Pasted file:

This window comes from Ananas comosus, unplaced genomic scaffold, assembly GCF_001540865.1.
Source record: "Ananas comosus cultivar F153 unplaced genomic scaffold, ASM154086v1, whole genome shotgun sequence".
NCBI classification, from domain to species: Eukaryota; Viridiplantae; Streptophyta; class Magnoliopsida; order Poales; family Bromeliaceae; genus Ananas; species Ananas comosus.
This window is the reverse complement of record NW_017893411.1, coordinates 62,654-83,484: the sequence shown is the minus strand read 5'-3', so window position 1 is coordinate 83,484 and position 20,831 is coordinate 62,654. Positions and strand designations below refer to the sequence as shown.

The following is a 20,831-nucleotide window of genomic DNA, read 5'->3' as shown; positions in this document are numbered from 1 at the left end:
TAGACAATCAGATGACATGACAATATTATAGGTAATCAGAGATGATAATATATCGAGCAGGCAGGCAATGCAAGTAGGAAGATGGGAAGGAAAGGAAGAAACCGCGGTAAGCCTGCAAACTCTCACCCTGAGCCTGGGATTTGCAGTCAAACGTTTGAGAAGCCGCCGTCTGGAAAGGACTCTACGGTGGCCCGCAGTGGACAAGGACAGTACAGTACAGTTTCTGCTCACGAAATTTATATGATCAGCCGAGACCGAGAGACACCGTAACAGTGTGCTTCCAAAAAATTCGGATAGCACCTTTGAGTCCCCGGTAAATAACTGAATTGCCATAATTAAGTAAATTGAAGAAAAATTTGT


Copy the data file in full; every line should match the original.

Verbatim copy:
This window comes from Ananas comosus, unplaced genomic scaffold, assembly GCF_001540865.1.
Source record: "Ananas comosus cultivar F153 unplaced genomic scaffold, ASM154086v1, whole genome shotgun sequence".
NCBI classification, from domain to species: Eukaryota; Viridiplantae; Streptophyta; class Magnoliopsida; order Poales; family Bromeliaceae; genus Ananas; species Ananas comosus.
This window is the reverse complement of record NW_017893411.1, coordinates 62,654-83,484: the sequence shown is the minus strand read 5'-3', so window position 1 is coordinate 83,484 and position 20,831 is coordinate 62,654. Positions and strand designations below refer to the sequence as shown.

The following is a 20,831-nucleotide window of genomic DNA, read 5'->3' as shown; positions in this document are numbered from 1 at the left end:
TAGACAATCAGATGACATGACAATATTATAGGTAATCAGAGATGATAATATATCGAGCAGGCAGGCAATGCAAGTAGGAAGATGGGAAGGAAAGGAAGAAACCGCGGTAAGCCTGCAAACTCTCACCCTGAGCCTGGGATTTGCAGTCAAACGTTTGAGAAGCCGCCGTCTGGAAAGGACTCTACGGTGGCCCGCAGTGGACAAGGACAGTACAGTACAGTTTCTGCTCACGAAATTTATATGATCAGCCGAGACCGAGAGACACCGTAACAGTGTGCTTCCAAAAAATTCGGATAGCACCTTTGAGTCCCCGGTAAATAACTGAATTGCCATAATTAAGTAAATTGAAGAAAAATTTGT